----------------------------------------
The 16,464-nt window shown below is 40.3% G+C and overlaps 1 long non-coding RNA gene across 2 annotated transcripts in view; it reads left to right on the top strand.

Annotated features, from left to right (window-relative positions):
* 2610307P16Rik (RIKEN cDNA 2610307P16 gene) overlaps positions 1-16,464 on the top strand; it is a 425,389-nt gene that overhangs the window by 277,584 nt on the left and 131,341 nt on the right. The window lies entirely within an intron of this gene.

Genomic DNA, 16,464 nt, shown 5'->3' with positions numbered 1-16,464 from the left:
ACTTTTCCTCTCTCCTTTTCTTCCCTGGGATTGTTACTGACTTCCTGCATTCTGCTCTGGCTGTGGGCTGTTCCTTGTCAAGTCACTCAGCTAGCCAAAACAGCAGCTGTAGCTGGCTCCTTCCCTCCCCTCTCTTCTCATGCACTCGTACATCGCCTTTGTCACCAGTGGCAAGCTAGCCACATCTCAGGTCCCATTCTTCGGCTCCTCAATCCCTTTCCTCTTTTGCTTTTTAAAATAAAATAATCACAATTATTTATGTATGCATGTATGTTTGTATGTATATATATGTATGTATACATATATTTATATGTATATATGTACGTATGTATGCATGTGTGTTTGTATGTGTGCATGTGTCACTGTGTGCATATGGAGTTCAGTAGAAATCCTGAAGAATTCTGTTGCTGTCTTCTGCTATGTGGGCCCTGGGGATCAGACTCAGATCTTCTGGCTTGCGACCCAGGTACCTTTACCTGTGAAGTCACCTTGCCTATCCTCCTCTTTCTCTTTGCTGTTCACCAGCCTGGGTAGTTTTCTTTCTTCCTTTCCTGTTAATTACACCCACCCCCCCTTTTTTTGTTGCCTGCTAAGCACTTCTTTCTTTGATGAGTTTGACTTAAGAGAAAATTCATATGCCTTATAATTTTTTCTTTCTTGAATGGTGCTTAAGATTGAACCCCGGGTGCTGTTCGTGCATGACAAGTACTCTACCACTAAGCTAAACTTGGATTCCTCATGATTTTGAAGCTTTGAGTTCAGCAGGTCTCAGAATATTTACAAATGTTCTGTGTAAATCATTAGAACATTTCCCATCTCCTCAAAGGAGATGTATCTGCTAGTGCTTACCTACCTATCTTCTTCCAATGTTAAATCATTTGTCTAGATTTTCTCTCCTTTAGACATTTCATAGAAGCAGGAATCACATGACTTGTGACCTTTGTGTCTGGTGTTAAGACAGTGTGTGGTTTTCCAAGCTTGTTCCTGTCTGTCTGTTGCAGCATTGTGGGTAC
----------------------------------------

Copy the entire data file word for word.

The 16,464-nt window shown below is 40.3% G+C and overlaps 1 long non-coding RNA gene across 2 annotated transcripts in view; it reads left to right on the top strand.

Annotated features, from left to right (window-relative positions):
* 2610307P16Rik (RIKEN cDNA 2610307P16 gene) overlaps positions 1-16,464 on the top strand; it is a 425,389-nt gene that overhangs the window by 277,584 nt on the left and 131,341 nt on the right. The window lies entirely within an intron of this gene.

Genomic DNA, 16,464 nt, shown 5'->3' with positions numbered 1-16,464 from the left:
ACTTTTCCTCTCTCCTTTTCTTCCCTGGGATTGTTACTGACTTCCTGCATTCTGCTCTGGCTGTGGGCTGTTCCTTGTCAAGTCACTCAGCTAGCCAAAACAGCAGCTGTAGCTGGCTCCTTCCCTCCCCTCTCTTCTCATGCACTCGTACATCGCCTTTGTCACCAGTGGCAAGCTAGCCACATCTCAGGTCCCATTCTTCGGCTCCTCAATCCCTTTCCTCTTTTGCTTTTTAAAATAAAATAATCACAATTATTTATGTATGCATGTATGTTTGTATGTATATATATGTATGTATACATATATTTATATGTATATATGTACGTATGTATGCATGTGTGTTTGTATGTGTGCATGTGTCACTGTGTGCATATGGAGTTCAGTAGAAATCCTGAAGAATTCTGTTGCTGTCTTCTGCTATGTGGGCCCTGGGGATCAGACTCAGATCTTCTGGCTTGCGACCCAGGTACCTTTACCTGTGAAGTCACCTTGCCTATCCTCCTCTTTCTCTTTGCTGTTCACCAGCCTGGGTAGTTTTCTTTCTTCCTTTCCTGTTAATTACACCCACCCCCCCTTTTTTTGTTGCCTGCTAAGCACTTCTTTCTTTGATGAGTTTGACTTAAGAGAAAATTCATATGCCTTATAATTTTTTCTTTCTTGAATGGTGCTTAAGATTGAACCCCGGGTGCTGTTCGTGCATGACAAGTACTCTACCACTAAGCTAAACTTGGATTCCTCATGATTTTGAAGCTTTGAGTTCAGCAGGTCTCAGAATATTTACAAATGTTCTGTGTAAATCATTAGAACATTTCCCATCTCCTCAAAGGAGATGTATCTGCTAGTGCTTACCTACCTATCTTCTTCCAATGTTAAATCATTTGTCTAGATTTTCTCTCCTTTAGACATTTCATAGAAGCAGGAATCACATGACTTGTGACCTTTGTGTCTGGTGTTAAGACAGTGTGTGGTTTTCCAAGCTTGTTCCTGTCTGTCTGTTGCAGCATTGTGGGTAC